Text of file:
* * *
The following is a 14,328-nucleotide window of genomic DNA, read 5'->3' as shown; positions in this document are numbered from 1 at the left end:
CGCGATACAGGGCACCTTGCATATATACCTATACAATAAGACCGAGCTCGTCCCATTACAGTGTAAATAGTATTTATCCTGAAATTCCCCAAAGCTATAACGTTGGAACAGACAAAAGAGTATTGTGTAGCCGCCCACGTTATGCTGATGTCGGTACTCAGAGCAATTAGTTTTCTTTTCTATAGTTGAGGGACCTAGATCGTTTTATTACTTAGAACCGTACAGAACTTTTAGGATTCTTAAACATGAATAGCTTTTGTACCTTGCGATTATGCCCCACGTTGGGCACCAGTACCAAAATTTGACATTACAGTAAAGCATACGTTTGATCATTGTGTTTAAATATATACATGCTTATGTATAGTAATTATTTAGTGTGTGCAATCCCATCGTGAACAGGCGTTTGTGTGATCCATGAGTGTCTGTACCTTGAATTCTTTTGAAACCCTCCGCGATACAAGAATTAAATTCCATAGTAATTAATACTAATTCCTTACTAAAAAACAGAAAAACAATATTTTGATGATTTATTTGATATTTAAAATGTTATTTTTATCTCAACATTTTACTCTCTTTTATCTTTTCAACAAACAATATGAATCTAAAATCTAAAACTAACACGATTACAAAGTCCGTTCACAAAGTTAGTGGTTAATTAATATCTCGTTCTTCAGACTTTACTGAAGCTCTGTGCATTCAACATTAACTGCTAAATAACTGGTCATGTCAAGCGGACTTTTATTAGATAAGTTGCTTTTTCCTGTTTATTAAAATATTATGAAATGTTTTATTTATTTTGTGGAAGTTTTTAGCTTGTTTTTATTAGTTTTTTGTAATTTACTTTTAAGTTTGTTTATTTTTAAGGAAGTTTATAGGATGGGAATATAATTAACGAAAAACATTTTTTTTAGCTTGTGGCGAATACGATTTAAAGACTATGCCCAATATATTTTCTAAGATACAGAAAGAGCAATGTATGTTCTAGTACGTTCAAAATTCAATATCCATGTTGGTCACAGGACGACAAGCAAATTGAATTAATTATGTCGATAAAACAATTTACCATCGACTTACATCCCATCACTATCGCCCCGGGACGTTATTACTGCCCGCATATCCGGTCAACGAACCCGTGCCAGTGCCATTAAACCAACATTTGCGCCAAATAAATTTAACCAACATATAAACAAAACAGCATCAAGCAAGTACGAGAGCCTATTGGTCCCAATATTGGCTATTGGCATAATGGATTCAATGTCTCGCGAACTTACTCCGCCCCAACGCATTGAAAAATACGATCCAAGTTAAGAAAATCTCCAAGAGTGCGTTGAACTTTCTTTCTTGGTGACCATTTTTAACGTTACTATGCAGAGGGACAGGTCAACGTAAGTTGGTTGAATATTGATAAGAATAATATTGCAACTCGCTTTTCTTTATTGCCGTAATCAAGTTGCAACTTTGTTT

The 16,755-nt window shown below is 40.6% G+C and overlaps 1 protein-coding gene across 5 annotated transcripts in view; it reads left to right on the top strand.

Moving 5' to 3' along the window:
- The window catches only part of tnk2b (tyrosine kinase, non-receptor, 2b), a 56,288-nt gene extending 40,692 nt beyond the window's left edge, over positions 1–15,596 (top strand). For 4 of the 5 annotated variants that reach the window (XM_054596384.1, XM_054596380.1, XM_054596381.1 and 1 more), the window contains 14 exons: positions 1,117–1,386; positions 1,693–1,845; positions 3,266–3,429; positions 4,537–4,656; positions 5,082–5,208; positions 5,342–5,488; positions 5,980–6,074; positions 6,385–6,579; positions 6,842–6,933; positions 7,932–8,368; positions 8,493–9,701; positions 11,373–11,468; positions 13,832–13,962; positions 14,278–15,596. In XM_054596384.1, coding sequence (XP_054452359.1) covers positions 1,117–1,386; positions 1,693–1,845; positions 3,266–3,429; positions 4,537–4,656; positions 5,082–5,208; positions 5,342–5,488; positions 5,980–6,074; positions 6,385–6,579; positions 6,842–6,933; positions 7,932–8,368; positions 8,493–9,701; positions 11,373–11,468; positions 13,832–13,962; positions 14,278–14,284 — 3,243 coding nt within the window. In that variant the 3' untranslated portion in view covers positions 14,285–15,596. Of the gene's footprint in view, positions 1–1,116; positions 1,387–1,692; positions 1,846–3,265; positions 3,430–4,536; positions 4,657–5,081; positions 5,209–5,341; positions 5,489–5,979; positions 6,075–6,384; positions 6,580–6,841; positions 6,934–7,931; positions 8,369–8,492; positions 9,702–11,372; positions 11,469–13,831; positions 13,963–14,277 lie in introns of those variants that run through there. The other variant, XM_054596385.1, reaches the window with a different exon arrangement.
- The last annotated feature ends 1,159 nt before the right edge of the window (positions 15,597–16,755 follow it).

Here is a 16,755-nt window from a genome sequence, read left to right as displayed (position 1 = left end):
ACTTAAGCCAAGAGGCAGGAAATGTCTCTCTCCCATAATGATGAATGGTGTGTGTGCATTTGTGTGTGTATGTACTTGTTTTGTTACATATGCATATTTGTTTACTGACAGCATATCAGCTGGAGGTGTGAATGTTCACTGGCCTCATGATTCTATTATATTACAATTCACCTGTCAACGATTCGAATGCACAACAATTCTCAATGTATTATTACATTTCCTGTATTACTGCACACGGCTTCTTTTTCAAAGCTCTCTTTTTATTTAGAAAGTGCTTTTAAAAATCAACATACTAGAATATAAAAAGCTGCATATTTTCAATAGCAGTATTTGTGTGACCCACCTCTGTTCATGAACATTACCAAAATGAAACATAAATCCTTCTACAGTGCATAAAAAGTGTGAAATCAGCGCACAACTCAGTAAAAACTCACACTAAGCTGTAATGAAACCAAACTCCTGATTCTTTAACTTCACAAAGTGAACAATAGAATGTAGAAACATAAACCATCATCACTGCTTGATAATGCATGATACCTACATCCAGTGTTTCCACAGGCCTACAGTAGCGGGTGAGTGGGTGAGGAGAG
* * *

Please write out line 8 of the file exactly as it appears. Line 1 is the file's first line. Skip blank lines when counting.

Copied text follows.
ACTTAAGCCAAGAGGCAGGAAATGTCTCTCTCCCATAATGATGAATGGTGTGTGTGCATTTGTGTGTGTATGTACTTGTTTTGTTACATATGCATATTTGTTTACTGACAGCATATCAGCTGGAGGTGTGAATGTTCACTGGCCTCATGATTCTATTATATTACAATTCACCTGTCAACGATTCGAATGCACAACAATTCTCAATGTATTATTACATTTCCTGTATTACTGCACACGGCTTCTTTTTCAAAGCTCTCTTTTTATTTAGAAAGTGCTTTTAAAAATCAACATACTAGAATATAAAAAGCTGCATATTTTCAATAGCAGTATTTGTGTGACCCACCTCTGTTCATGAACATTACCAAAATGAAACATAAATCCTTCTACAGTGCATAAAAAGTGTGAAATCAGCGCACAACTCAGTAAAAACTCACACTAAGCTGTAATGAAACCAAACTCCTGATTCTTTAACTTCACAAAGTGAACAATAGAATGTAGAAACATAAACCATCATCACTGCTTGATAATGCATGATACCTACATCCAGTGTTTCCACAGGCCTACAGTAGCGGGTGAGTGGGTGAGGAGAG